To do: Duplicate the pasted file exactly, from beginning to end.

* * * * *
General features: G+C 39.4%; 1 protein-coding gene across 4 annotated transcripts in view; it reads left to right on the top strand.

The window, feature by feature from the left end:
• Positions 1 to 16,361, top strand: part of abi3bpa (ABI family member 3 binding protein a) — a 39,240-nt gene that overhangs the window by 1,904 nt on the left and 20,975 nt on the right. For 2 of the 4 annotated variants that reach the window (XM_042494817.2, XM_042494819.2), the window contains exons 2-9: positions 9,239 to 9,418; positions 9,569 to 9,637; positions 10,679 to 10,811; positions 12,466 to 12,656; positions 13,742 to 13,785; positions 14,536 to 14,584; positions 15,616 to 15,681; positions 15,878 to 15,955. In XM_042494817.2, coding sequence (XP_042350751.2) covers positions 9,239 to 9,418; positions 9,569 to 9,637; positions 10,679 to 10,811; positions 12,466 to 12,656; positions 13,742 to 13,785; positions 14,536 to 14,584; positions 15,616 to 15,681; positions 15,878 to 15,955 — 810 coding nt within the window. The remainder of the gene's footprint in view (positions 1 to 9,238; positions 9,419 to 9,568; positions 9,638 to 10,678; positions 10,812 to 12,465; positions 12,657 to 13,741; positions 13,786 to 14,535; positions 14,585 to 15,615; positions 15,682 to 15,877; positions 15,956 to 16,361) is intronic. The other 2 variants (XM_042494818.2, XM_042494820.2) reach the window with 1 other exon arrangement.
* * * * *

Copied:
General features: G+C 39.4%; 1 protein-coding gene across 4 annotated transcripts in view; it reads left to right on the top strand.

The window, feature by feature from the left end:
• Positions 1 to 16,361, top strand: part of abi3bpa (ABI family member 3 binding protein a) — a 39,240-nt gene that overhangs the window by 1,904 nt on the left and 20,975 nt on the right. For 2 of the 4 annotated variants that reach the window (XM_042494817.2, XM_042494819.2), the window contains exons 2-9: positions 9,239 to 9,418; positions 9,569 to 9,637; positions 10,679 to 10,811; positions 12,466 to 12,656; positions 13,742 to 13,785; positions 14,536 to 14,584; positions 15,616 to 15,681; positions 15,878 to 15,955. In XM_042494817.2, coding sequence (XP_042350751.2) covers positions 9,239 to 9,418; positions 9,569 to 9,637; positions 10,679 to 10,811; positions 12,466 to 12,656; positions 13,742 to 13,785; positions 14,536 to 14,584; positions 15,616 to 15,681; positions 15,878 to 15,955 — 810 coding nt within the window. The remainder of the gene's footprint in view (positions 1 to 9,238; positions 9,419 to 9,568; positions 9,638 to 10,678; positions 10,812 to 12,465; positions 12,657 to 13,741; positions 13,786 to 14,535; positions 14,585 to 15,615; positions 15,682 to 15,877; positions 15,956 to 16,361) is intronic. The other 2 variants (XM_042494818.2, XM_042494820.2) reach the window with 1 other exon arrangement.